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Pictured here is Andy Oding, Building Knowledge; Brent Klundert, BK Cornerstone; Gina Mancini, Union Gas; Ben Klundert, BK Cornerstone.


Photo by Rob Denis

Biz X Magazine

On August 29, 2015 contractor BK Cornerstone revealed their “Net Zero” model home at 196 Francis Crescent in Belle River. This is the first house of its kind in the region and a project of this calibre involved a lot of skilled and creative tradesmen to put it together.



Jim Tracey CSC, Brent Klundert, Ben Klundert and Dave Mitchell from BK Cornerstone and Tracey Bailey CSC in front of Net Zero model home.
Community Support Centre & BK Cornerstone Silent Auction
Community Support Centre News

BK Cornerstone recently held an open house in Belle River to unveil the latest in energy efficient home construction that included a Silent Auction to benefit the Community Support Centre. Thanks to those who donated items and those who bid on them! The event raised over $2,300 to benefit our community programs and services. Special thanks to BK Cornerstone for including the CSC in this unique event.



Feature Image – Back Row(From left to right):  Gina Mancini-Union Gas, Tom Bain- Mayor, Brent Klundert, Ben Klundert, Steven Wilder, Taras Natyshak- NDP Ontario. Front Row (From left to right): Tracey Bailey, Linda McKinley
Region’s Most Efficient House (Gallery)
By; Jason Viau
Blackburn News

The region’s first home that produces more electricity than it needs has been unveiled in Lakeshore.

BK Cornerstone built the 2600 sq ft net-zero home in four months on Francis Cres.

President Ben Klundert it’s equipped with state-of-the-art energy efficiency.


Townhouses the hot properties for Windsor homebuyers
Dave Battagelllo
The Windsor Star

Windsor’s real estate and home building market has picked up steam, and nowhere is that reflected more than in a major shift to purchases of semi-detached townhomes.

“It’s a demographic that’s the strongest right now,” said Ben Klundert, president of the Greater Windsor Home Builders’ Association.

“It’s a lot of empty nesters — not just retirees — but a lot of people getting their ducks in a row, downsizing and getting ready to retire.”

Of 242 new housing starts in Windsor to date for 2014, 79 of those fall under the category of semi-detached or row housing, according to the latest numbers released by the City of Windsor’s building department.

It’s not just the over age 55  buyers steering toward townhome developments. Single parents and first-time home buyers are also favouring them, said Klundert, founder of BK Cornerstone Homes.


Vander Doelen: Good Jobs Go Begging
Chris Vander Doelen
The Windsor Star

Last month The Windsor Star reported that housing start were up 20 per cent in the greater Windsor area, which was an important bit of good economic news.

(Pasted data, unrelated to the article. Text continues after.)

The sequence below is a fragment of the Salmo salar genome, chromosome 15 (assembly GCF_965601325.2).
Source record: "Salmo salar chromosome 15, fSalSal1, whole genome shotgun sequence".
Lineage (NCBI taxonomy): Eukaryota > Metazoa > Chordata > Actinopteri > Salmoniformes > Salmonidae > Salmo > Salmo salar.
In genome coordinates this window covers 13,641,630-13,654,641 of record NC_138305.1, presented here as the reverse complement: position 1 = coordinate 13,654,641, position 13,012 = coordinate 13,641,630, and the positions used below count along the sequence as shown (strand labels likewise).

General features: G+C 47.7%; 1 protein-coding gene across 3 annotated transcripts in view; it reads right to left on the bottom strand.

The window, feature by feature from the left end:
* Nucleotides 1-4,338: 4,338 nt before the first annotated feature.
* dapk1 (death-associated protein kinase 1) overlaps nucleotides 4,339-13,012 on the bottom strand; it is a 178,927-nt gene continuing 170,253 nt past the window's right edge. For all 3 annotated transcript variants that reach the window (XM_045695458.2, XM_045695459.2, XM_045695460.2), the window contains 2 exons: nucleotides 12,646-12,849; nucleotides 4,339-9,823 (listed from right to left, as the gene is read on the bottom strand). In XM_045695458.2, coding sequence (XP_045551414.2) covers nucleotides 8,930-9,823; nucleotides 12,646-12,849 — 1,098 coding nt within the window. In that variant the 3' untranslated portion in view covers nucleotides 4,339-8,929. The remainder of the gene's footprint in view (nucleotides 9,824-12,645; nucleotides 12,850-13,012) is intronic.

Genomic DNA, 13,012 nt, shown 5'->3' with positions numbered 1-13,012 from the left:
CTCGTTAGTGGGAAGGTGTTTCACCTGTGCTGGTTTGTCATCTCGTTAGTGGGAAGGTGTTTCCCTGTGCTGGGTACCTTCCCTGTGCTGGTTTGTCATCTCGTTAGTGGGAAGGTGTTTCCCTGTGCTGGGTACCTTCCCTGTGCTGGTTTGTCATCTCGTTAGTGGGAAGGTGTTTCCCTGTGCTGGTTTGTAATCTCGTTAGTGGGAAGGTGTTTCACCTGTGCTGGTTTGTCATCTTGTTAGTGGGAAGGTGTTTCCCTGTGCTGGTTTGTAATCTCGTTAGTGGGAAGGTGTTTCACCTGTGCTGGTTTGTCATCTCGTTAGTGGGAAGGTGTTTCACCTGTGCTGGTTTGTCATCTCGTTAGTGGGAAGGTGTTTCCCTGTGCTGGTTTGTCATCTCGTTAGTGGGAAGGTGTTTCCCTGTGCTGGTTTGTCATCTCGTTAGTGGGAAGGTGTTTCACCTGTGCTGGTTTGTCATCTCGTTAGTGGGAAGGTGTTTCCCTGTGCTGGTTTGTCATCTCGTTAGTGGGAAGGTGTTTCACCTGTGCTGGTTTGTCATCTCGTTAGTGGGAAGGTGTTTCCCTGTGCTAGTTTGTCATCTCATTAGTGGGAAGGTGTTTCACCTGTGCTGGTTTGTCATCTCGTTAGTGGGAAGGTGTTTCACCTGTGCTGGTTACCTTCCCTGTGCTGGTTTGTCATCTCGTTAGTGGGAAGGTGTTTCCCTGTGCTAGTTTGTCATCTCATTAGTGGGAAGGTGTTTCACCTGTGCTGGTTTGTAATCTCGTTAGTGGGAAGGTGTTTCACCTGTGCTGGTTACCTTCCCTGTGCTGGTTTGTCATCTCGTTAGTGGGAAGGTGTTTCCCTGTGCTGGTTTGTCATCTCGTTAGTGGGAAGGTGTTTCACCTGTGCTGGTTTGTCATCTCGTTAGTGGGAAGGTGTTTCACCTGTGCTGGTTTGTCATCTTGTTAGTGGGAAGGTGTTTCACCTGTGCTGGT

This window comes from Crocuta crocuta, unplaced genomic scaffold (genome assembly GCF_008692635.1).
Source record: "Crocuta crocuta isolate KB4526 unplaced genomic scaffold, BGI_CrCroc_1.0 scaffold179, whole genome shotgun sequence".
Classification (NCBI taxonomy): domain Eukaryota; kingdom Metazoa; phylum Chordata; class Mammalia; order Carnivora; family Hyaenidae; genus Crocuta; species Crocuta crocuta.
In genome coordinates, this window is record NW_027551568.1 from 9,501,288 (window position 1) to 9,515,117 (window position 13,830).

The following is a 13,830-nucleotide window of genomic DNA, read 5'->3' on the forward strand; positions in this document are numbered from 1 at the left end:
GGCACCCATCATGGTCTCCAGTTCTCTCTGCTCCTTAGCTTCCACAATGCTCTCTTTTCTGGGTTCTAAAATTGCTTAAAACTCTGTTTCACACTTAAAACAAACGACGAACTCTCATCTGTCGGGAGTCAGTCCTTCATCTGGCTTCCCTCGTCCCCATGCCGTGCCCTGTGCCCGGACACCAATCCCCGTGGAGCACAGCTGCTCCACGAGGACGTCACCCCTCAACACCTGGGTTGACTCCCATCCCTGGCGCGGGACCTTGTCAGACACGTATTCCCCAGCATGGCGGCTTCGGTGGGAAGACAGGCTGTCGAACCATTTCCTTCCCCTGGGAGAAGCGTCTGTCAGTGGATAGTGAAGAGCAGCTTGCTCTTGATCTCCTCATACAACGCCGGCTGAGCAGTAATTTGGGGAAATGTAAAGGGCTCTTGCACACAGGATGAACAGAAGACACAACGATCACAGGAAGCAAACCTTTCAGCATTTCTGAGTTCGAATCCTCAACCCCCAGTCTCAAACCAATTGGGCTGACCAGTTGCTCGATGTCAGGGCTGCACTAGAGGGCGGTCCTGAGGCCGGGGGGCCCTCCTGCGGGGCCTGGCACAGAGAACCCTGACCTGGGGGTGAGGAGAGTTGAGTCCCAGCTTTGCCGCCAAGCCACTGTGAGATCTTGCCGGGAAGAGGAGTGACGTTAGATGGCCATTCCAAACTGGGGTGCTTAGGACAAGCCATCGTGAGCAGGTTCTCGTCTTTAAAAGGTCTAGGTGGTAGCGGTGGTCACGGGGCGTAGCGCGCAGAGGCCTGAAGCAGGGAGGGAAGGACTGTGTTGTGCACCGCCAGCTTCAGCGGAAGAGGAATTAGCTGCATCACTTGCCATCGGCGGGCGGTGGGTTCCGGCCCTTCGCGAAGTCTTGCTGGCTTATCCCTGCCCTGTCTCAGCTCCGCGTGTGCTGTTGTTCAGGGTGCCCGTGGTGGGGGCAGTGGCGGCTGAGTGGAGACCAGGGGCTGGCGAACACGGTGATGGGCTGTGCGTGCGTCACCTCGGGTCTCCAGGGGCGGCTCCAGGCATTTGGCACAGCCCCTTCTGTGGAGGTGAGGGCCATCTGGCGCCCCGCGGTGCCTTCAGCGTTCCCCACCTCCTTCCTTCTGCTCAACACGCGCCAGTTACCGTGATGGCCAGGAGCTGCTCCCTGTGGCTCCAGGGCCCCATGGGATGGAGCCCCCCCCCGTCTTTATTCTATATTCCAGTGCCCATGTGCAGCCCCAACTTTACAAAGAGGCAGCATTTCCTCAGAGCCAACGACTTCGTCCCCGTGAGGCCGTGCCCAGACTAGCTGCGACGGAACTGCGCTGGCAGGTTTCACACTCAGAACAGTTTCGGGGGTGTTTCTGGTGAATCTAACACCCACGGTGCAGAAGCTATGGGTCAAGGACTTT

But the figures could have been twice as good if not for a now chronic shortage of skilled workers. Builders are so desperately short of qualified staff they’re months behind on everything, from starting to finishing to closing sales agreements.

How far behind are they? By hundreds of homes, according to some in the local industry.

“We especially need framers,” says Ben Klundert, president of the two dozen local companies which belong to the Greater Windsor Home Builders Association Inc. “Bricklayers is another one we just can’t find right now. Cabinet makers. Labourers. And we can’t get apprentices anymore.”


I’ll buy that! Windsor in the middle of a housing boom.
Craig Pearson
The Windsor Star

Windsor is enjoying a mini-housing boom with 20 per cent more startups than this time last year.

The Canada Mortgage and Housing Corporation released a report Monday saying that Windsor housing starts were trending at 777 units in July, compared to 685 in June.

“The economy in Windsor is starting to pick up,” said Erica McLerie, a CMHC senior market analyst. “There are more manufacturing jobs. The population has started to increase a little after some years of negative growth. Things are starting to turn around.”

McLerie said all types of new housing are being built, as well, including single-detached, semi-detached and townhouses.

“Retirees are moving to the area,” she said. “They can move out of their home in the GTA (greater Toronto area), buy a house in Windsor, and have a lot of money left over to have a good lifestyle when they retire.”



One thing that characterizes BEN KLUNDERT is his love of building quality and affordable homes, a trait he learned from his father, FRANK, who began building homes in 1959 in Belle River, Ontario, a town about 50 kilometres southeast of Windsor on Highway 401. “My father did everything himself — electrical, plumbing, drywall — the whole nine yards,” Klundert, 44, recounts. “I ended up learning the whole trade from him.” (His father died about a year-and-a-half ago.)

That passion ran deep. Klundert formed his first company with an older brother, JOHN, right after graduating from high school in 1979. They built four houses, selling three rather quickly. Then the recession of 1981-82 hit hard. “We carried that fourth house for four-and-a-half years,” Klundert says, “which was a valuable lesson.”

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